Booksmart, Wilde & Out

I was intrigued the first time I saw Olivia Wilde in the Tron follow-up.  Now she’s directing movies, and recently stated the following in a New York Times interview:

“It is remarkable that I am 35 years old and this is the first job I’ve ever had that wasn’t entirely dependent on and connected to my looks,” she said. “It grosses me out to acknowledge it, but I’ve been thinking a lot about it.”

All well and good, but I’m not sure puking on a classmate and having condom water balloon fights are a way to elevate yourself, especially when your story is about two geeky kids trying to get to the cool kids’ big backyard bash.  You’re not exactly opening the originality box.  And that is the entire story.  So we’re left with a character-driven story — with characters that are compelling, to a point, but hardly riveting.  They’re just not that interesting.

Booksmart has been referred to as a female Superbad.  Not even close.  Superbad was a truly great, authentically touching, and very funny teen comedy — one of the best of all time.  Olivia Wilde should never be thought of in the same light as Judd Apatow.  So I’m sorry you so tragically had to rely on your looks all this time.

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It may sound like I have some animosity toward Booksmart.  I do not.  I concede that I was entertained and reasonably engaged with these characters.  But calling it a Masterpiece, or even the equations to Superbad just discredit you as a critic.  6/10

Comparison Notes: Crazy Rich Asians, Blockers, Sixteen Candles, Lady Bird, Eighth Grade, Superbad, Fast Times at Ridgemont High, Happy Death Day, The Sure Thing, Ghost World, and most other high school-based movies, with the exception of Risky Business.  There are no comparison notes between Booksmart and Risky Business.  None.

PS May is not summer.  By the 4th of July, it’ll be tough finding this picture in theaters.

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Film Brief: Crazy Rich Asians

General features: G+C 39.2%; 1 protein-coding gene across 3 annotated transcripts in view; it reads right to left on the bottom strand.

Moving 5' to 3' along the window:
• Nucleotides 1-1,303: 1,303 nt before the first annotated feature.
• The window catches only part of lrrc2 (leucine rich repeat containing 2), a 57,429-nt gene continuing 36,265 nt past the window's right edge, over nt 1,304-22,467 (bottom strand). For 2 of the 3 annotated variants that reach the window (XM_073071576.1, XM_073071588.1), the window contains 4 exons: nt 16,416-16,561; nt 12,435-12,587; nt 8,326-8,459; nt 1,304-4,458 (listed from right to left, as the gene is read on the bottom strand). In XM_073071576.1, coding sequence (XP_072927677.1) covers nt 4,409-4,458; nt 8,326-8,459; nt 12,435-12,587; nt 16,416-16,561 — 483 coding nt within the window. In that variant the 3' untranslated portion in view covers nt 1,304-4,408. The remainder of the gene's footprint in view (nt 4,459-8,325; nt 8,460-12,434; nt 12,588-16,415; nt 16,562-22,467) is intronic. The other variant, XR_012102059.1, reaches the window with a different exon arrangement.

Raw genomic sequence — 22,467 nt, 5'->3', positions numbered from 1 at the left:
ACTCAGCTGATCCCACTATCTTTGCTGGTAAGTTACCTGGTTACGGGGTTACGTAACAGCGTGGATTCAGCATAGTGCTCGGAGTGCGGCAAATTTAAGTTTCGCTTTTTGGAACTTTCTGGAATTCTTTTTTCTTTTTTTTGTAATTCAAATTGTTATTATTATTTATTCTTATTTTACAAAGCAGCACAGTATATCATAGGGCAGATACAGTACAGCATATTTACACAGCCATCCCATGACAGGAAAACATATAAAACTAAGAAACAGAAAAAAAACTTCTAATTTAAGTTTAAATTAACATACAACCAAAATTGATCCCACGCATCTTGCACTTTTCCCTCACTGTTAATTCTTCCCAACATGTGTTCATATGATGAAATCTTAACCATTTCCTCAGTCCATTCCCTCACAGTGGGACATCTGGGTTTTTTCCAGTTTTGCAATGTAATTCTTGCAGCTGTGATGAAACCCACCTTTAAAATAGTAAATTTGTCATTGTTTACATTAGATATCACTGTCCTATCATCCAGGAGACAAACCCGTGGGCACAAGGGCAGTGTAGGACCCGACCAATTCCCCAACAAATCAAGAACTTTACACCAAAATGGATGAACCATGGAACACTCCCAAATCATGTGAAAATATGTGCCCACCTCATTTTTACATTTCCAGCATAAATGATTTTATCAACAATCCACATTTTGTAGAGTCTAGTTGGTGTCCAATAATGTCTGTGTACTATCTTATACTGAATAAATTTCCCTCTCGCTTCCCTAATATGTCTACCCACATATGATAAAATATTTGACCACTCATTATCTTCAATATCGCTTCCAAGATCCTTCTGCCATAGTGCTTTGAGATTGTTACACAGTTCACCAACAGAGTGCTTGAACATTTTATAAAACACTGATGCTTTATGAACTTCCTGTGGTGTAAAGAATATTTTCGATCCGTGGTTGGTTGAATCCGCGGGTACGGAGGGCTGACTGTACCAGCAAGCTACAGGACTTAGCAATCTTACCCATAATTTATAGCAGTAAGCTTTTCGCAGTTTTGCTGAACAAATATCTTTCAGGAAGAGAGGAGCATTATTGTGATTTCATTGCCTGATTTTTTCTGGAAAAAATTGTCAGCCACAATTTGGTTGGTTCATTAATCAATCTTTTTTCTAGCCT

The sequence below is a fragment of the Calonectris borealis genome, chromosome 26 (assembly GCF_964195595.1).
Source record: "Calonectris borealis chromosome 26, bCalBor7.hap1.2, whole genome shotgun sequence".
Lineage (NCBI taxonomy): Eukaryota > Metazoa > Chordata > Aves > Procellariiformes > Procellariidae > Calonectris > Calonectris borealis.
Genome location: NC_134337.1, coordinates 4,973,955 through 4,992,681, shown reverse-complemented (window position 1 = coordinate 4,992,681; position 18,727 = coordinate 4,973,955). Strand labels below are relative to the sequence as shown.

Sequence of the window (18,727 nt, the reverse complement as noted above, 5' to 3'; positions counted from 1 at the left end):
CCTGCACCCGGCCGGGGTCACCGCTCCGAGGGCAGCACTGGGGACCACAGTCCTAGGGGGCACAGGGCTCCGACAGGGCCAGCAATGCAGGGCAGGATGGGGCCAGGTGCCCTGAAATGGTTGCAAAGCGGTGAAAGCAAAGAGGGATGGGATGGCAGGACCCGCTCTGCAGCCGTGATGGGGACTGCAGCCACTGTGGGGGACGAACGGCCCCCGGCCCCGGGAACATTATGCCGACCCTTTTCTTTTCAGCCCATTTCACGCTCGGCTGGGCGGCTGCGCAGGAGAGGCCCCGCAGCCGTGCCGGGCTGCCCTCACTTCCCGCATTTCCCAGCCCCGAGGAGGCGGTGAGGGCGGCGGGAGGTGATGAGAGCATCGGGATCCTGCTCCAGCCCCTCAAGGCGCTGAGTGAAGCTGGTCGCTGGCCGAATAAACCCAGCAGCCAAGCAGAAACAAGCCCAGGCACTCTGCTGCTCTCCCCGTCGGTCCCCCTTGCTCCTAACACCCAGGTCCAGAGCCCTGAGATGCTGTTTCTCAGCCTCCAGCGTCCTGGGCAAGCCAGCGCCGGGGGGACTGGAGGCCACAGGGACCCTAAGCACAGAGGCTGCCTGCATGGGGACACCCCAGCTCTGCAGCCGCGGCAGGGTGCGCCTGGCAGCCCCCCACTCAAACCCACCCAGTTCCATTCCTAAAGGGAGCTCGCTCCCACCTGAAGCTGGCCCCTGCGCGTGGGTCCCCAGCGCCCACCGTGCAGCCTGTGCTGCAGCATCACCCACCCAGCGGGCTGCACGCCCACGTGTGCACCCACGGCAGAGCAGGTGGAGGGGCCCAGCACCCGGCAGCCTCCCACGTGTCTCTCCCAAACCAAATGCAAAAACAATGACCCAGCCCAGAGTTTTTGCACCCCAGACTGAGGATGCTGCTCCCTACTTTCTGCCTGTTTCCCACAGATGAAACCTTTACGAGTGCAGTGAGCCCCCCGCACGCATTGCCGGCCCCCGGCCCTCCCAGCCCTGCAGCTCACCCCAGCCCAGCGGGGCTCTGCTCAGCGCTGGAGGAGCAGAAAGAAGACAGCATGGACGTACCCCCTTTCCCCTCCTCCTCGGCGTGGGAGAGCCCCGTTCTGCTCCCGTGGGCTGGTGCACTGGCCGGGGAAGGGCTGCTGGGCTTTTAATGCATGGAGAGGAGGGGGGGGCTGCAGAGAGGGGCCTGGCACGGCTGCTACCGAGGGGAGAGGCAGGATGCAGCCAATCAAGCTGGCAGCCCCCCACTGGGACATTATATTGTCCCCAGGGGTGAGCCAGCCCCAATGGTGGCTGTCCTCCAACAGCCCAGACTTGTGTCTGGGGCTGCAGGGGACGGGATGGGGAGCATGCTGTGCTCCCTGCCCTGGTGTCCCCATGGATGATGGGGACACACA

Crazy Rich Asians is like a James Bond movie, except the ornate sets aren’t machine-gunned up and blown to smithereens.  It’s also effervescent, a visual treat, and a completely trite re-hash story.

But indefatigable bubbly charm goes a long way.  Another bonus is that this is — or was a couple weeks back when I saw it — the film of the moment, a zeitgeist event picture and therefore borderline must-see.  All of which compensates for it not being particularly funny or dramatic.  It’s rather French Vanilla, yet somehow all works.  7/10

Comparison Notes: The Great Gatsby, Arthur (Dudley Moore & Liza Minnelli), Ever After, Wedding Crashers

Dinner and a Game Night at the movies

Lets play a game, of sorts.  A guessing game.  Why does Mark have a blog?  Roger Ebert.com, in no way speaking as Roger Ebert would have, and, further, very much sallying his name, is generally in agreement with the Rotten Tomatoes consensus:

…a raucously funny film that has a knack for going right up to the edge of nastiness.

WRONG!  I was actually enjoying Game Night, if mildly, until the latter third or so when it bounced between implausibility and trite stupidity.  Lesser critics describe it as edgy; they haven’t any idea what true edginess is.

So what started off nicely in thumbs-up territory devolved into yet another silly pseudo-crime action flick with overly contrived “plot twists” and inane action sequences involving, for instance, airplanes that never get off the ground when attempting takeoff.  The best part of the film by far: Jesse Plemons (Fargo season 2)  If there is any reason to see Game Night, it is the hilariously creepy Jesse Plemons.  5/10

Comparison Notes: Recommended: Due Date, Neighbors; no opinion: Date Night

Film Brief: Lost in Paris

Lost in Paris: a bit as if Wes Anderson made a Charlie Chaplin movie.  Delightful, charming, and fun, but never enough to thoroughly sink your teeth into.  Of note: the French title is Paris pieds nus, which translates most directly as “Paris, feet naked,” or “Barefoot in Paris”.  I think a more appropriate title than the one the marketers ended up pandering with.  7/10